The track is mesmerising in the stormy weather. Shards of rock pierce the snow-dusted landscape. The yaks are sheltering and the track is getting harder to follow. I finally see the domed roof of the ancient caravanserai contrasting in white against the dark stone walls. Completely alone, I untwist the wire holding the doors closed and walk inside. The skylights are open holes and fine white snow elegantly falls in the shafts of light.
I am hit by a uniquely vivid sense of history. Its exact origins are unknown – maybe a converted ancient monastery – but in this peaceful setting I can imagine all the travellers since the 15th century who have also welcomed this refuge from the winter elements. Most were on journeys much longer than mine, and they would have found this cavernous hostelry with a fire roaring and the hustle and bustle of camels and traders on the snowy silk road.
I hope to sleep here, but I soon have company; this is where I meet the quiet farmer with a penchant for horror movies. I survive that interesting night and am rewarded by a return to sunshine and blue skies. I help feed his sheep before heading off via the long way back to Naryn.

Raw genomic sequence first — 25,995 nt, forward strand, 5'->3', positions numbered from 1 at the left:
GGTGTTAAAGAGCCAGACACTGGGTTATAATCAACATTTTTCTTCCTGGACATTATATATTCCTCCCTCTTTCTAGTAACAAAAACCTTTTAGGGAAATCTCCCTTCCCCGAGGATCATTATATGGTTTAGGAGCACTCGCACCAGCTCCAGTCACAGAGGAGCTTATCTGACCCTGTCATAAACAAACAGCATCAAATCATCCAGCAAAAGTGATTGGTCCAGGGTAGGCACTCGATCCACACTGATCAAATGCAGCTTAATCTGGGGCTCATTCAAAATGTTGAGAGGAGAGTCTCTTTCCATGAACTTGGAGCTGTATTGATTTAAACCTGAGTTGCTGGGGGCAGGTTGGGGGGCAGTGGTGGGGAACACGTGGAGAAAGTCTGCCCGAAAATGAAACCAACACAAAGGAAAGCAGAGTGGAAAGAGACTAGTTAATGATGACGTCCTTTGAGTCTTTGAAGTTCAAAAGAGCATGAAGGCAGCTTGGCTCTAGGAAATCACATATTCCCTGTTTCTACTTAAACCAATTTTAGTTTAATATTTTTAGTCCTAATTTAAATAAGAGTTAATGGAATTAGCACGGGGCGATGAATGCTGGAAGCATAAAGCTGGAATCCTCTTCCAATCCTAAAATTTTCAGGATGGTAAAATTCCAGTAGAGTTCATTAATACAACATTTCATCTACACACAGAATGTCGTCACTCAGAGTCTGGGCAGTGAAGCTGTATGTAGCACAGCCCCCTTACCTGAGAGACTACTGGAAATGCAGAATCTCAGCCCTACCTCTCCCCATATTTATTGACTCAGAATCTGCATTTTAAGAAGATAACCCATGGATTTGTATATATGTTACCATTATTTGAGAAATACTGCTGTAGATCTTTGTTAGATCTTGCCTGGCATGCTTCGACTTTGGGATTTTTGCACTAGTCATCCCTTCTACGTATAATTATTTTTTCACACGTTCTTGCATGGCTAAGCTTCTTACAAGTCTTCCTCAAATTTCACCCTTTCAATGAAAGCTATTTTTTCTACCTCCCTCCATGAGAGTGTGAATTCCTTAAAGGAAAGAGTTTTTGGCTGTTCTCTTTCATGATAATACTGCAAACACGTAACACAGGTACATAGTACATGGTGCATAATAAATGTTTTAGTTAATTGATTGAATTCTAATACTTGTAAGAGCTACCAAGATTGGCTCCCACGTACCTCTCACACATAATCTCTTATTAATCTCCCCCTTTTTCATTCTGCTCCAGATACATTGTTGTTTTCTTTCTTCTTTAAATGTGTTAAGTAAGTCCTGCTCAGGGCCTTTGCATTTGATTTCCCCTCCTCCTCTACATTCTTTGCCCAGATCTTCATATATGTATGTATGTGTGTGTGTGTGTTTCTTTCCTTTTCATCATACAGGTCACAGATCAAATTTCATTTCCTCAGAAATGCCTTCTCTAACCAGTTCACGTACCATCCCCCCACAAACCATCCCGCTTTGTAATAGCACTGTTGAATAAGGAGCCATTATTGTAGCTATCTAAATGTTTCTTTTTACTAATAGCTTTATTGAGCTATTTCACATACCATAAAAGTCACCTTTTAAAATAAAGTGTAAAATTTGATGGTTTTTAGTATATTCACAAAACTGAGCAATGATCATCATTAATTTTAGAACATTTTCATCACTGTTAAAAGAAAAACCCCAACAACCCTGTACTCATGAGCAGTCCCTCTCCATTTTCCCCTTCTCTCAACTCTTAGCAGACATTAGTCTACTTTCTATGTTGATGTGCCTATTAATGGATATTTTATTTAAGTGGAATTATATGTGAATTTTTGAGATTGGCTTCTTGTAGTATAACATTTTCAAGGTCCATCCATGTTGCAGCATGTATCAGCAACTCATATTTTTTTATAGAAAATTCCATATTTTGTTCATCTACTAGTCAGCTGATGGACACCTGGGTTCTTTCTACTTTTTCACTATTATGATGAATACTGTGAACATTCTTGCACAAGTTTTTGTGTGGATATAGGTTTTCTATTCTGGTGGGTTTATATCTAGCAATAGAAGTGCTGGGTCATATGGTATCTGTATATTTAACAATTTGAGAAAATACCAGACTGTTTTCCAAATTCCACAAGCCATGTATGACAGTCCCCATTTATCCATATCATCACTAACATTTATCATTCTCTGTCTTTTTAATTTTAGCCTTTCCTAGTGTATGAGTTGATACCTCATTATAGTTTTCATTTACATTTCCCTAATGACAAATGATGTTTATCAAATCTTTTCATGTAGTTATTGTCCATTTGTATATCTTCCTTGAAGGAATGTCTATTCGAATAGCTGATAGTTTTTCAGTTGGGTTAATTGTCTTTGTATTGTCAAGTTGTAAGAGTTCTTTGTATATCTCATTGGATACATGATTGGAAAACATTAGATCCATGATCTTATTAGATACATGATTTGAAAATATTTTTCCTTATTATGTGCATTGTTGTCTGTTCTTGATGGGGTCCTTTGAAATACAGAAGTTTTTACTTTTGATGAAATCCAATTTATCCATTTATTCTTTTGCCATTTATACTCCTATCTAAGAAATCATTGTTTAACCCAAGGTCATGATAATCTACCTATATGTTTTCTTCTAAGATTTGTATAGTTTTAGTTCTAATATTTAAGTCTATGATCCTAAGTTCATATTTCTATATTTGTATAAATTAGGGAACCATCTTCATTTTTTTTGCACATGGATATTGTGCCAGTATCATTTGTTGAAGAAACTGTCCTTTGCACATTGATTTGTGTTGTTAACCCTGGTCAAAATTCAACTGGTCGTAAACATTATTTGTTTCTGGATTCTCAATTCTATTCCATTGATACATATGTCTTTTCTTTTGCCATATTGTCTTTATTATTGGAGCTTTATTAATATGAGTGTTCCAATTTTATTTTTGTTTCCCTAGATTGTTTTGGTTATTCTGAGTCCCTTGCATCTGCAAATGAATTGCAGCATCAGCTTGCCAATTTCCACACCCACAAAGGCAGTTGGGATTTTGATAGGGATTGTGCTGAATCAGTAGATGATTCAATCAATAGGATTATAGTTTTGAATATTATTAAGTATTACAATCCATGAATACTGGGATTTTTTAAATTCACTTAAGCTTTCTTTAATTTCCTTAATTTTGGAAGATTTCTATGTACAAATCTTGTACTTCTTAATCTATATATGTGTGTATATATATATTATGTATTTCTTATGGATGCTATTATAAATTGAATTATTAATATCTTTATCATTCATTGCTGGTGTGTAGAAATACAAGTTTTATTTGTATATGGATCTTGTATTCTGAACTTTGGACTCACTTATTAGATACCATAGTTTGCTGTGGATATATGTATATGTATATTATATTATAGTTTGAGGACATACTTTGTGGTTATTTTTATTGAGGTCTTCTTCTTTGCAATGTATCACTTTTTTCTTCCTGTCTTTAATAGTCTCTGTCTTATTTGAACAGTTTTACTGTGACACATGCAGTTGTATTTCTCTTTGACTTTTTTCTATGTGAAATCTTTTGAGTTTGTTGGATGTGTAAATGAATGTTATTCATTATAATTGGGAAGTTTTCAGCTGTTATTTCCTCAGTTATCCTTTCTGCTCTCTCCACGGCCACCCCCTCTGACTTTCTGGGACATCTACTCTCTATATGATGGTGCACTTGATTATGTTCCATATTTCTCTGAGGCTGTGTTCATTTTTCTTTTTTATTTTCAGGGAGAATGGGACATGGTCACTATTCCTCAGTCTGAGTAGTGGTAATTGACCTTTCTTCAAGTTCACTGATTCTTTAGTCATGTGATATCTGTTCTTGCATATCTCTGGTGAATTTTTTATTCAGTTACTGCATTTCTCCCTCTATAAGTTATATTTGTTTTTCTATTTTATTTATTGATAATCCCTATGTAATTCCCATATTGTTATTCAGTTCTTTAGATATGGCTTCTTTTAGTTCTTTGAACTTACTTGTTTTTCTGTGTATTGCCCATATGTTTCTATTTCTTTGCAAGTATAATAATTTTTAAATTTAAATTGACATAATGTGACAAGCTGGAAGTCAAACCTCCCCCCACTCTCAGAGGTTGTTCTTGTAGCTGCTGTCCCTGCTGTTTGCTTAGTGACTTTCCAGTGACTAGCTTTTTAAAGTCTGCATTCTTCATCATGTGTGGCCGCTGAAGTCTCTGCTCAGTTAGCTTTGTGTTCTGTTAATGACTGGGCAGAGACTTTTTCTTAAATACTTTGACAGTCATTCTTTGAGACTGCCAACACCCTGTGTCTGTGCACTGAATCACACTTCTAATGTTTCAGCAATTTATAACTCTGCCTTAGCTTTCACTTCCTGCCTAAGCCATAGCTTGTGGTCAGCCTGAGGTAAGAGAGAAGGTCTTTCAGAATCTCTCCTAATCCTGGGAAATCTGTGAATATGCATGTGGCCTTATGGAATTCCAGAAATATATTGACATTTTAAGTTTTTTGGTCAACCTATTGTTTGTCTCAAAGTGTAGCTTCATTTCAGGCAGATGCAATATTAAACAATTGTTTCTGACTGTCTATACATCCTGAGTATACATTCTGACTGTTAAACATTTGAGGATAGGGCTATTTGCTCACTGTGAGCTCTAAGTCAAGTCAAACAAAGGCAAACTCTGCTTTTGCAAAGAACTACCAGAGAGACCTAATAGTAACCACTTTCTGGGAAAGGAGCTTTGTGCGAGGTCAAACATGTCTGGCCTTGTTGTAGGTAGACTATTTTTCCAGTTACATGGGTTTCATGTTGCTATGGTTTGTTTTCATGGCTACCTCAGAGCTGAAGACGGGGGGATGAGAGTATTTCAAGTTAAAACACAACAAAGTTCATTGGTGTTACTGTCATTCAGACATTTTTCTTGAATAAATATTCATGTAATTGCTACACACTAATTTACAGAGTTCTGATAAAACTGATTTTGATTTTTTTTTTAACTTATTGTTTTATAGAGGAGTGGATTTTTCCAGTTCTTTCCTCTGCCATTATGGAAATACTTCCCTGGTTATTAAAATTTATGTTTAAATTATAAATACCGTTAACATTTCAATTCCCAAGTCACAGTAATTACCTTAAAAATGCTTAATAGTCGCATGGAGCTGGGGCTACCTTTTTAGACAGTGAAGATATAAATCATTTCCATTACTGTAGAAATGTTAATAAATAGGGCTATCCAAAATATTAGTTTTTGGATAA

The final descent of a long day sees me hacking ice off the bike just to let the wheels turn. I have been coughing, and the air hits me with every breath. Finally I cough up phlegm the size of a small grape. The ice-covered roads have been dangerous but I fear my downfall might be pneumonia. I sleep in a hotel in Naryn to rest, where I also meet the second of two English speakers, but I don’t improve so I hitchhike north to Bishkek. It takes me three weeks to fully recover.
The landscape, the conditions, and the extreme poverty of this area of Kyrgyzstan combined to make this a vivid experience of the harshness of living here in winter. While the route was amazing, the snow-bound gravel tracks limited my options, and the icy roads – with carefree drivers – frankly terrified me at times (and this comes from a regular cyclist in Central Asia). However, there were days when I sang songs while riding in the sunshine and marvelled at the astonishing winter beauty. I don’t regret my trip for a second, but sometimes we think our fitness and perseverance are invincible whatever the conditions. They aren’t – we’re all only human, after all.
Ed Shoote is a part time photographer, speaker and writer focusing on bikepacking adventures to remote places. Now based in the Scottish borders after a decade on the road he is still exploring new places close and far away from home.